Harold Robert “Bob” Pratt, Sr. (August 31, 1912 – January 6, 2001) was considered to be the best full-forward in history. He represented the South Melbourne in the Victorian Football League (VFL) and Coburg in the Victorian Football Association as an Australian rules footballer during the 1930s and 1940s.
Greatest Sporting Achievements
Pratt topped the club’s goal-kicking for the first time in 1932 with 71 goals. For the next three seasons, he passed a total of 100 goals. In 1934, his total goals were 150 and it was a VFL/AFL record that was unbroken and unbeaten until 1971. Bob Pratt’s tally of 37 goals in finals football was a club record until 2008. In 2000, he was named at Full-forward in Coburg’s Team of the Century.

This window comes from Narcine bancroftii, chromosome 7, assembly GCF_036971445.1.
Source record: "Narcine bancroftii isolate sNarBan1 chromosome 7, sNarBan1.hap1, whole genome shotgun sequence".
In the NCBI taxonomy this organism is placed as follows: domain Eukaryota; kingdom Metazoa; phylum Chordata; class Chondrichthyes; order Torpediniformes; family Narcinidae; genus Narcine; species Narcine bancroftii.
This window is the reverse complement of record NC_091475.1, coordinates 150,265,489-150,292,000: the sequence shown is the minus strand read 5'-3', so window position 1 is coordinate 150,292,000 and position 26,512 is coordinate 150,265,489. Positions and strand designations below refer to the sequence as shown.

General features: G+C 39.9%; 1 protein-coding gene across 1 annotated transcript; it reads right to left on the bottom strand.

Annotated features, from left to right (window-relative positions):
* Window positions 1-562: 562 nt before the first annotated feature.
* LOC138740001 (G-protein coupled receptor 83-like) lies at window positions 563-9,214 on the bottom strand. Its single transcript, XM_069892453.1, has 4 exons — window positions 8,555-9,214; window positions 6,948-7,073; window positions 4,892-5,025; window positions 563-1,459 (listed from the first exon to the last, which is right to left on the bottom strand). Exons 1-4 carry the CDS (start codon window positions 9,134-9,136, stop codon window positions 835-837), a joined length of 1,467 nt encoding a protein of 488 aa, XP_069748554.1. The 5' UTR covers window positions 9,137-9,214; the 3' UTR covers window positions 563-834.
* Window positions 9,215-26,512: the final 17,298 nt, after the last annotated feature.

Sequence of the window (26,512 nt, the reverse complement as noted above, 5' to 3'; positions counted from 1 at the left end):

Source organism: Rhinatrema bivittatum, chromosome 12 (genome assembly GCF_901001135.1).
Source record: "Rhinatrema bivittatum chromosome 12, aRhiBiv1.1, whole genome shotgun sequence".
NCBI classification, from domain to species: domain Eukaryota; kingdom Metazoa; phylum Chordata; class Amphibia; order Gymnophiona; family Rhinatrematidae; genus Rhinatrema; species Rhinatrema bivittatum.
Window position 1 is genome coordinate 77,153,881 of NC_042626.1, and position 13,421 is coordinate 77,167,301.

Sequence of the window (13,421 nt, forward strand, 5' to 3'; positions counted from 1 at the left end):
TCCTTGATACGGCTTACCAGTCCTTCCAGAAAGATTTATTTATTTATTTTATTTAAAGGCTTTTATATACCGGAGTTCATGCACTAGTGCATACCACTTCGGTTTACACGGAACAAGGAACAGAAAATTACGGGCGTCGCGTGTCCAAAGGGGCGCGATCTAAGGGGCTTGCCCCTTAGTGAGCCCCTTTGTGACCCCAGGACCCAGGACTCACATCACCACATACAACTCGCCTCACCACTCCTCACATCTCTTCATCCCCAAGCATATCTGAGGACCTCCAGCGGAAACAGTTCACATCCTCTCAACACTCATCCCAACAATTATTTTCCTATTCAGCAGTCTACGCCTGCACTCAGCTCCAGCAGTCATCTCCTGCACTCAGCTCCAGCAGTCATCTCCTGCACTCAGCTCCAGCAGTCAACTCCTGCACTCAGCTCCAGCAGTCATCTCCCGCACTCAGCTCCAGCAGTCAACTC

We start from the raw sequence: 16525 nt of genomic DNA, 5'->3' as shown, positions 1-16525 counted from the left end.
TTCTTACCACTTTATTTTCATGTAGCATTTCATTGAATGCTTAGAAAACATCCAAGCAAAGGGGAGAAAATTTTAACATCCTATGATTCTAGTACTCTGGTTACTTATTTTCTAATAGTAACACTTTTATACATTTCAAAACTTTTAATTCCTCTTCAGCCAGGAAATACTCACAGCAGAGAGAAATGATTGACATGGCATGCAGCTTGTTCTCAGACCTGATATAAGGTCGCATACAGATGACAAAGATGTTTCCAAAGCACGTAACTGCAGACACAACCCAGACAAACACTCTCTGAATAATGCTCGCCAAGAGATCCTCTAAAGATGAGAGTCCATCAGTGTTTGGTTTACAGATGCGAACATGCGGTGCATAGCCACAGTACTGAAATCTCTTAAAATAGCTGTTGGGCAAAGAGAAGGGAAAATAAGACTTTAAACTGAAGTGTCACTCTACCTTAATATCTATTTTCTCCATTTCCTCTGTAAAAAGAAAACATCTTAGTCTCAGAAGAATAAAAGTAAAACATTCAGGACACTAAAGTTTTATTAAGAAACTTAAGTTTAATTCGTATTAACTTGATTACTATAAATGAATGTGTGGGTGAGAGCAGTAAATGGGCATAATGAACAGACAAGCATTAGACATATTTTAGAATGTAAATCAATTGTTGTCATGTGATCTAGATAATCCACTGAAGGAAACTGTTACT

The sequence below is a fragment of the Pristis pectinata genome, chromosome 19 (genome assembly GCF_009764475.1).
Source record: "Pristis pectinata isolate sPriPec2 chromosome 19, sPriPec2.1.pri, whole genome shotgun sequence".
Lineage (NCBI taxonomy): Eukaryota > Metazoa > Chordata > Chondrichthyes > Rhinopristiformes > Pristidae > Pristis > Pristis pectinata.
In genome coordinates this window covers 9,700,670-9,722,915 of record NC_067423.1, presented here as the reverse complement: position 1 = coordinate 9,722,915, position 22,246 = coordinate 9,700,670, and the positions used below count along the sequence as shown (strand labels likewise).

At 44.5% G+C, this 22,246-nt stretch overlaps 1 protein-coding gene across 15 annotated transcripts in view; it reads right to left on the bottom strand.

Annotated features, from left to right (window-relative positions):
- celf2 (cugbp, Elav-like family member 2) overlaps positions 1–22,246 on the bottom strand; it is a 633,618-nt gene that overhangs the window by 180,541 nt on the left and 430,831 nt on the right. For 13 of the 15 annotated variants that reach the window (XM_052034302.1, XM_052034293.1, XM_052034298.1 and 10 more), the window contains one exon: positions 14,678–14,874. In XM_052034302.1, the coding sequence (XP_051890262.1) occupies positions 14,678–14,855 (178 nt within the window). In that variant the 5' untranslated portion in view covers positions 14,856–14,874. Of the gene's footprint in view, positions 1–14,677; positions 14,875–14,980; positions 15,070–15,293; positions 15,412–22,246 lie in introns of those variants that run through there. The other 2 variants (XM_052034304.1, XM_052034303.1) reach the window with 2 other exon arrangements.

Why Was He So Good?
Bob Pratt trained with expert sprinters. He believed that it helped him with his preliminary acceleration and accurateness in kicking. Many believed that none could ever equal his greatness when it comes to Pratt’s playing – his shining marking, excellent kicking and his willpower when playing.
What You May Not Know
- In 1942, he enlisted in the Royal Australian Air Force as Corporal in the 7th Medical Receiving Station.
His son, Bob Pratt, Jr., played for South Melbourne but retired after a number of injuries and increased business pressures.
- Pratt also worked for the Melbourne Star newspaper as inspector of news agencies, sales representative for soft drink companies and as a sports writer, writing a football column for The Argus newspaper.
- In 2009, he was nominated by The Australian as one of the 25 greatest footballers never to win a Brownlow medal.
Was he a legend?
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